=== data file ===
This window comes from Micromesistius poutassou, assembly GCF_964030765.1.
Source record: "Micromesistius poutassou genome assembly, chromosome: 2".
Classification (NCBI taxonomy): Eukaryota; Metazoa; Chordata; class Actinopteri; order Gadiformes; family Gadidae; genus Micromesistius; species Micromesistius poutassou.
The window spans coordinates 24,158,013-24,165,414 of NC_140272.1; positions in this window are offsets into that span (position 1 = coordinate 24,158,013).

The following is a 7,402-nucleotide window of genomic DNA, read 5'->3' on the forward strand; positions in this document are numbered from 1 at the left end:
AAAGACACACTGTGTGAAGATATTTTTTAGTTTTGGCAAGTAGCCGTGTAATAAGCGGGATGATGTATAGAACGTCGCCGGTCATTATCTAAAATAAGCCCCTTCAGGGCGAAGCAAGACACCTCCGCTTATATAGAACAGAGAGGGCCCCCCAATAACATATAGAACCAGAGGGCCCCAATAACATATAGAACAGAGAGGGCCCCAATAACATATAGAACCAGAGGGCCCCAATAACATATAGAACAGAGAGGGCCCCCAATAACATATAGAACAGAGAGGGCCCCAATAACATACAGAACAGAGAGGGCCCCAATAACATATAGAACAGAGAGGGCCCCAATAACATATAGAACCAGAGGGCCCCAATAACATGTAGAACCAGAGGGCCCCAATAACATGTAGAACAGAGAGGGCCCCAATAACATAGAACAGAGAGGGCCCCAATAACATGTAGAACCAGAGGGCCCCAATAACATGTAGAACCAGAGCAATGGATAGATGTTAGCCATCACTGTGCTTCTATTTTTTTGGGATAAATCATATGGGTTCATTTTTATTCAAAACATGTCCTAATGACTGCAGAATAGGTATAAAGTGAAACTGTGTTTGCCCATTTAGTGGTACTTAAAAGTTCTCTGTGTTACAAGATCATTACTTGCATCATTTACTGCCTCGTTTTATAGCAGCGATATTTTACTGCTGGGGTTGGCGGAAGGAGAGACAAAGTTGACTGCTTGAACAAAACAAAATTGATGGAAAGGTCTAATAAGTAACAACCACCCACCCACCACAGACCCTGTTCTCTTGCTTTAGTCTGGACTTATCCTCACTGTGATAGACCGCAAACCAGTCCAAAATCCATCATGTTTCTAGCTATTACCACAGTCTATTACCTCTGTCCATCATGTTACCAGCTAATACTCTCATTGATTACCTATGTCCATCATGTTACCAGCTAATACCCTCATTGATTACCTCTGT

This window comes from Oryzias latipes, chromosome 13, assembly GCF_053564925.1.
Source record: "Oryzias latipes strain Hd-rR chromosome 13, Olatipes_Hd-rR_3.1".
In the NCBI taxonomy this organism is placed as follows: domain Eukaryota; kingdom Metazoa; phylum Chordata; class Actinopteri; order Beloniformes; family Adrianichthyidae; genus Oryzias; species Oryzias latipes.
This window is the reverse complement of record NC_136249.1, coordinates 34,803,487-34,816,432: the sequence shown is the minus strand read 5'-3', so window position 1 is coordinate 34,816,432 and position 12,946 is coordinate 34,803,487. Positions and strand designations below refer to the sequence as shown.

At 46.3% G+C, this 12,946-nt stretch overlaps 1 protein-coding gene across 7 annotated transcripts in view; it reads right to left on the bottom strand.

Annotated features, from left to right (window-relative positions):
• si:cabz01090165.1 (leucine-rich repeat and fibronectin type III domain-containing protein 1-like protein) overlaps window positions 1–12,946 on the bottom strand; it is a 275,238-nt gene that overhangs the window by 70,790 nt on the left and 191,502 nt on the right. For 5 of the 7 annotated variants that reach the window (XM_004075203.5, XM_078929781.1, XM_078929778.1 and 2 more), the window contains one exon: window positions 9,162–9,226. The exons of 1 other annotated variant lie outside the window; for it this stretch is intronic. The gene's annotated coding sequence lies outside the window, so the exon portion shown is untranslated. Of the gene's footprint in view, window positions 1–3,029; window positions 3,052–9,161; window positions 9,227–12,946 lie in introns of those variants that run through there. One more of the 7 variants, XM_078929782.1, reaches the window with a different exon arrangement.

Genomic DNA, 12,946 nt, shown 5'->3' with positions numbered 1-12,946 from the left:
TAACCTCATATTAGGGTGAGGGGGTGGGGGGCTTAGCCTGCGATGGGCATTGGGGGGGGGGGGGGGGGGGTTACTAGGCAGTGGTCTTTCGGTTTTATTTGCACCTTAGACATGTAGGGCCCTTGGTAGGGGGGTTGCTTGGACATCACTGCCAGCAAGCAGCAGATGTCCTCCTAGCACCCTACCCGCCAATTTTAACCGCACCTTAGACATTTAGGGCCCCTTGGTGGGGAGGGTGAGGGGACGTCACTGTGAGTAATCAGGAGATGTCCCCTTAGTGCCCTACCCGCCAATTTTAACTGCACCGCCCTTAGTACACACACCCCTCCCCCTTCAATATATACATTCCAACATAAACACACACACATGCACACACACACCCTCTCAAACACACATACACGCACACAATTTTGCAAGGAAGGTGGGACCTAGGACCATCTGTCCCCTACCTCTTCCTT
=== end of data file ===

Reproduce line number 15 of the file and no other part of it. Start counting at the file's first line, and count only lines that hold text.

TAACCTCATATTAGGGTGAGGGGGTGGGGGGCTTAGCCTGCGATGGGCATTGGGGGGGGGGGGGGGGGGGTTACTAGGCAGTGGTCTTTCGGTTTTATTTGCACCTTAGACATGTAGGGCCCTTGGTAGGGGGGTTGCTTGGACATCACTGCCAGCAAGCAGCAGATGTCCTCCTAGCACCCTACCCGCCAATTTTAACCGCACCTTAGACATTTAGGGCCCCTTGGTGGGGAGGGTGAGGGGACGTCACTGTGAGTAATCAGGAGATGTCCCCTTAGTGCCCTACCCGCCAATTTTAACTGCACCGCCCTTAGTACACACACCCCTCCCCCTTCAATATATACATTCCAACATAAACACACACACATGCACACACACACCCTCTCAAACACACATACACGCACACAATTTTGCAAGGAAGGTGGGACCTAGGACCATCTGTCCCCTACCTCTTCCTT